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Is Holiday Weight Gain a Myth or Reality?

~ As Appeared in the December 2017 Issue of North Shore News ~

A: Reality! While the average calories consumed per person per average day is between 2,000 to 2,500, Americans consume more than 4,500 calories on Thanksgiving day and about 7,000 calories at the Christmas meal. Rumors fly that people gain about 10 pounds over the holidays, but research published in the New England Journal of Medicine indicates it’s closer to 1.3 pounds.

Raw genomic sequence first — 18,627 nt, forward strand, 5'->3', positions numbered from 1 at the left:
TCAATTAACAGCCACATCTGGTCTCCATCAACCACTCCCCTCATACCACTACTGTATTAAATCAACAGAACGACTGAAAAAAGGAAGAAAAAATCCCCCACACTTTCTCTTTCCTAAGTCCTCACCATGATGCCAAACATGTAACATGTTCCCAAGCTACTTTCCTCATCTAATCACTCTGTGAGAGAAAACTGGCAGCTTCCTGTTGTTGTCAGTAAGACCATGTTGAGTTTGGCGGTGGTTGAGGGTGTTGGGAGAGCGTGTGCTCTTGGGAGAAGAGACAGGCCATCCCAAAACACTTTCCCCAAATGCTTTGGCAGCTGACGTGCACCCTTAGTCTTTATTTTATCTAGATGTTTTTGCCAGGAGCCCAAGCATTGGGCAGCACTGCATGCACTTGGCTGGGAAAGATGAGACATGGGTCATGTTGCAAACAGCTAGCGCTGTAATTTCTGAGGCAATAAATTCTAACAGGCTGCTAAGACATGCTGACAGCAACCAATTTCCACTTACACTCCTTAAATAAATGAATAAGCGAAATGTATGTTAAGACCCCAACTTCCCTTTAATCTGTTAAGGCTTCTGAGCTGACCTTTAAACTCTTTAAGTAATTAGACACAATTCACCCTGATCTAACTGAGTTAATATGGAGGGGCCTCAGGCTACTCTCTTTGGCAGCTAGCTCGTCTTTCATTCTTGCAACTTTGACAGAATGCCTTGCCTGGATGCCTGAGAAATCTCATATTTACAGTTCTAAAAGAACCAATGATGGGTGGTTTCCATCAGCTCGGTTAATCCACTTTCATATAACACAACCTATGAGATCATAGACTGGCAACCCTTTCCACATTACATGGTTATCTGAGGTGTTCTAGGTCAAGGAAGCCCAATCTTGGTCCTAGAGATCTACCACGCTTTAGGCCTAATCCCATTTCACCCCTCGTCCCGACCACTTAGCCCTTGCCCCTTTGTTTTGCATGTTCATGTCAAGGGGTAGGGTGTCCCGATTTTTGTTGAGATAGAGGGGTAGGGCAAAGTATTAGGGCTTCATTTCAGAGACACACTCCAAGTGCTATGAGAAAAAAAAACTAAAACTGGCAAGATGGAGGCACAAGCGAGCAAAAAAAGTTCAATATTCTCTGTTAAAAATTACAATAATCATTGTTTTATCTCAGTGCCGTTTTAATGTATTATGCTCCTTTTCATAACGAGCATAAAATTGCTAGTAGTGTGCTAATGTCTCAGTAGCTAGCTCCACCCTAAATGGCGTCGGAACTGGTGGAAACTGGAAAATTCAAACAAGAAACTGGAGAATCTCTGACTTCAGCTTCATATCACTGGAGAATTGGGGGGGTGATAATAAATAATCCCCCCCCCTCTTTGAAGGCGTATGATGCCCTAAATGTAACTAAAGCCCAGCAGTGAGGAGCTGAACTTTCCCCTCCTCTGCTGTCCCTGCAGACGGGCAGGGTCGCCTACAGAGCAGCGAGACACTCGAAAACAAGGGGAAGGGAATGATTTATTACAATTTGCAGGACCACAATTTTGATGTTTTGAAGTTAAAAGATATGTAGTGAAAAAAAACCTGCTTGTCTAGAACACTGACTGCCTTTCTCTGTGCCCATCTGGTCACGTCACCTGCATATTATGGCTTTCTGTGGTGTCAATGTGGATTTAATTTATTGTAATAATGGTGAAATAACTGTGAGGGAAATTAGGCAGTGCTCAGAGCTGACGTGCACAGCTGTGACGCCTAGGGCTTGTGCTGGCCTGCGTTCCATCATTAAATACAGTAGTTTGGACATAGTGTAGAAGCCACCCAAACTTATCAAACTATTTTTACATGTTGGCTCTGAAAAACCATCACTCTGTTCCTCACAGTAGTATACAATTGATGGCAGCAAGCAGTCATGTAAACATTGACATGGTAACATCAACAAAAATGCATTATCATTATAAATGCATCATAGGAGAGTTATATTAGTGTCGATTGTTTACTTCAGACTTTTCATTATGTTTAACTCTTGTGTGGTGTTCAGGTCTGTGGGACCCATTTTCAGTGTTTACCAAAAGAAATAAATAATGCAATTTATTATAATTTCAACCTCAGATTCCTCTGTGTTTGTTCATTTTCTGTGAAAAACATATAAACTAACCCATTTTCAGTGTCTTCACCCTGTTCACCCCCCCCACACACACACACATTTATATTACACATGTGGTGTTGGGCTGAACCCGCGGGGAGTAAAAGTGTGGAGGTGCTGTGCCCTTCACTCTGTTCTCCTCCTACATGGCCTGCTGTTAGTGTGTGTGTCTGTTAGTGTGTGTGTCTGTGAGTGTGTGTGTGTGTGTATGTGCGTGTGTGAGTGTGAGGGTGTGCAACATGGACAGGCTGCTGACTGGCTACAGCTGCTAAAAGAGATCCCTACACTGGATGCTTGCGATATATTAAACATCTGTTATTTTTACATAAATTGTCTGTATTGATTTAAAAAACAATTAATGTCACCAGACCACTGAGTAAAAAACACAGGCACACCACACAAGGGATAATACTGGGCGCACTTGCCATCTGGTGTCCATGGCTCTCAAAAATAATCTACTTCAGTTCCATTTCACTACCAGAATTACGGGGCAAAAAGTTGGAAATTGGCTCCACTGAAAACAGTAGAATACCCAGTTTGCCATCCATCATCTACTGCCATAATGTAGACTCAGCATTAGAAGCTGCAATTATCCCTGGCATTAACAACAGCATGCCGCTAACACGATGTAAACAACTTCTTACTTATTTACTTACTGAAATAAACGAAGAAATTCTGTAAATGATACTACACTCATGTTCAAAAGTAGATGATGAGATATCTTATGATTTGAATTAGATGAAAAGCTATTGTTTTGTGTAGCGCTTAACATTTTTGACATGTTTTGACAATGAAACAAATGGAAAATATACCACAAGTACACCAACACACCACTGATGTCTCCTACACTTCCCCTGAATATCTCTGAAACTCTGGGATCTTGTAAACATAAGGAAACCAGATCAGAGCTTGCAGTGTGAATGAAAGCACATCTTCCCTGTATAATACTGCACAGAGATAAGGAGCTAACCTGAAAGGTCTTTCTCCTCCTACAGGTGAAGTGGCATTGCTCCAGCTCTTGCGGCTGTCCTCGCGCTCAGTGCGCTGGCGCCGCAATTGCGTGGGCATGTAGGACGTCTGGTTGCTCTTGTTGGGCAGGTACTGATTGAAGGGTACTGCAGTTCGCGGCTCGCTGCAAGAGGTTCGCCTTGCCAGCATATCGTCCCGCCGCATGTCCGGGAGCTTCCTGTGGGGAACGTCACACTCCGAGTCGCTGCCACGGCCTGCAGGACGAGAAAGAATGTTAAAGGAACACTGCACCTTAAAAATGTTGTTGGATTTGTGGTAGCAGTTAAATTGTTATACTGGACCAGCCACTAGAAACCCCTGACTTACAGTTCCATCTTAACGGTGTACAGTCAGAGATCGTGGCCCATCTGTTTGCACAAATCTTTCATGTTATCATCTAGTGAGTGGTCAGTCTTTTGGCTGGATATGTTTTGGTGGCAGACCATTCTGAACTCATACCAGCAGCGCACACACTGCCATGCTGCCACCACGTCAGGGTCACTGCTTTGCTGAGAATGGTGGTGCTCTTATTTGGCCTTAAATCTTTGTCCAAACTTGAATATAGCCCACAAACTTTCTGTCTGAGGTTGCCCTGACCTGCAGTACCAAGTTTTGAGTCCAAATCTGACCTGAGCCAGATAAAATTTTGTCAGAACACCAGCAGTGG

Unfortunately, those extra pounds can take more than five months to lose. A pound or so may seem minimal, but pounds add up easily unless you work to lose them. That doesn’t mean you can’t enjoy the festive holiday food and drink. The trick may be to keep eating to the holiday itself — not the season. Knowing that temptation is around the corner is important to prepare for your worst temptations — if you want both pecan and pumpkin pie, take a tiny slice of each instead of a full serving, and after eating, take a walk. Portion control is a powerful way to avoid the extra pounds. Other tips include avoid snacking- these calories add up very quickly. Remain active throughout the holiday season. Focus on increasing fiber and drink more water and fewer beverages high in calories or sugar. Use a smaller plate and try to avoid going for seconds (or thirds!). It also helps to have a buddy that is also trying to be mindful during this time of year. Don’t give in to loose clothes – wearing something more form fitting can help you pay attention to what you are eating and whether your body changes week to week. Get your sleep. Avoid that day-after groggy fatigue from late nights and go to bed in time to get seven hours of sleep. I wish you a happy and healthy holiday season! Please keep the questions coming at <a href=”mailto:ask­thedoctor@kmc-hi.org”>askthedoctor@kmc-hi.org</a>